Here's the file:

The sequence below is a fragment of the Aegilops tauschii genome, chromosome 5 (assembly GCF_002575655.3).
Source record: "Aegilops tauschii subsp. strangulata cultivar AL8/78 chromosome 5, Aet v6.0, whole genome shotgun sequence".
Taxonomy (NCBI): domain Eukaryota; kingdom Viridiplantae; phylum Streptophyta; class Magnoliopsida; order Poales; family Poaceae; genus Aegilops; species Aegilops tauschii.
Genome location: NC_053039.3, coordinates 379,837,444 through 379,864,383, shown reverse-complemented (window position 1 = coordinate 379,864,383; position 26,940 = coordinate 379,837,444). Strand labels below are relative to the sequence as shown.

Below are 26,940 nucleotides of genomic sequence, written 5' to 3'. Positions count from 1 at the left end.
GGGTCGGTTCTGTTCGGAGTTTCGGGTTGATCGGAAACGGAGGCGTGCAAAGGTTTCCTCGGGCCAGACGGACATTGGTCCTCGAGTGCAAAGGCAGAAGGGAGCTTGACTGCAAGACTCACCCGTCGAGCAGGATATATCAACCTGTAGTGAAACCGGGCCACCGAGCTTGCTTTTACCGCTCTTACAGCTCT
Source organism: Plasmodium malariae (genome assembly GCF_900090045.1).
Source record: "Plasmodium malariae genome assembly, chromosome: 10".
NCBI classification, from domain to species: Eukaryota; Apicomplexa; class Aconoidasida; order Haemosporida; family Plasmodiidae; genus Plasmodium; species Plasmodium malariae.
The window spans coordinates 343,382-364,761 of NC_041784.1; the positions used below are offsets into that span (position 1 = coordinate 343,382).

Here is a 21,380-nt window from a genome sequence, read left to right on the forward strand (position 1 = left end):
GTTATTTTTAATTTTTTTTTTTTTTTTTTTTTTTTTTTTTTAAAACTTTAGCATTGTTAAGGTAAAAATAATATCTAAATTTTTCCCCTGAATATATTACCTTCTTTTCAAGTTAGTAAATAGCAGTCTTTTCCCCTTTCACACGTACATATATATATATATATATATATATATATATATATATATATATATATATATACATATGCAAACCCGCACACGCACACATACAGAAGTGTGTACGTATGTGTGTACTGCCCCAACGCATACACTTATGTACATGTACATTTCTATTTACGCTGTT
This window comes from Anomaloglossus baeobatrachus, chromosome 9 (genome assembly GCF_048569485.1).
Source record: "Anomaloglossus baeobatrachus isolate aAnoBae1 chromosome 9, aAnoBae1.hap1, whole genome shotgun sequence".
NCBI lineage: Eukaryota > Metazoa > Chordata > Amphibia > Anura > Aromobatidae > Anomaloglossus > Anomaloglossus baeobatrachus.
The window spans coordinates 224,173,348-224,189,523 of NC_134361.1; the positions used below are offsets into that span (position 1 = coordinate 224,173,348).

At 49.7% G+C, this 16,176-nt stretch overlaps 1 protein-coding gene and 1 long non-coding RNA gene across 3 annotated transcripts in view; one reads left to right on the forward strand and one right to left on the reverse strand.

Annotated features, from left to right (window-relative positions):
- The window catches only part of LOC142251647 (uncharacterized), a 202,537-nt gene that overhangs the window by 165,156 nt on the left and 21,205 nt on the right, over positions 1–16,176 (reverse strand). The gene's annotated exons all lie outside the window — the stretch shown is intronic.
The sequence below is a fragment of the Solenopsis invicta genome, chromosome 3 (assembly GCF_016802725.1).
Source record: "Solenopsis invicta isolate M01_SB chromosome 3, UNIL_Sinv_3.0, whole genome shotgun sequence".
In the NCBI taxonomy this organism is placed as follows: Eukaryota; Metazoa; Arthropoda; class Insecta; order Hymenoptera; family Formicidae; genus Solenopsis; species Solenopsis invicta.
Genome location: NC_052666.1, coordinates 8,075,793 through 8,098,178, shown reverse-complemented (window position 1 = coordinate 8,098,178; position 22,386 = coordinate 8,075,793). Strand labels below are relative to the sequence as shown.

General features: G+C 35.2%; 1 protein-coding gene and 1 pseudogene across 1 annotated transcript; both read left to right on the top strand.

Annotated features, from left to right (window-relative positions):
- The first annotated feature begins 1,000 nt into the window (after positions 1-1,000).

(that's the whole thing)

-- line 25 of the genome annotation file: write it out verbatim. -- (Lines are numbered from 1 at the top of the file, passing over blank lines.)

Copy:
Annotated features, from left to right (window-relative positions):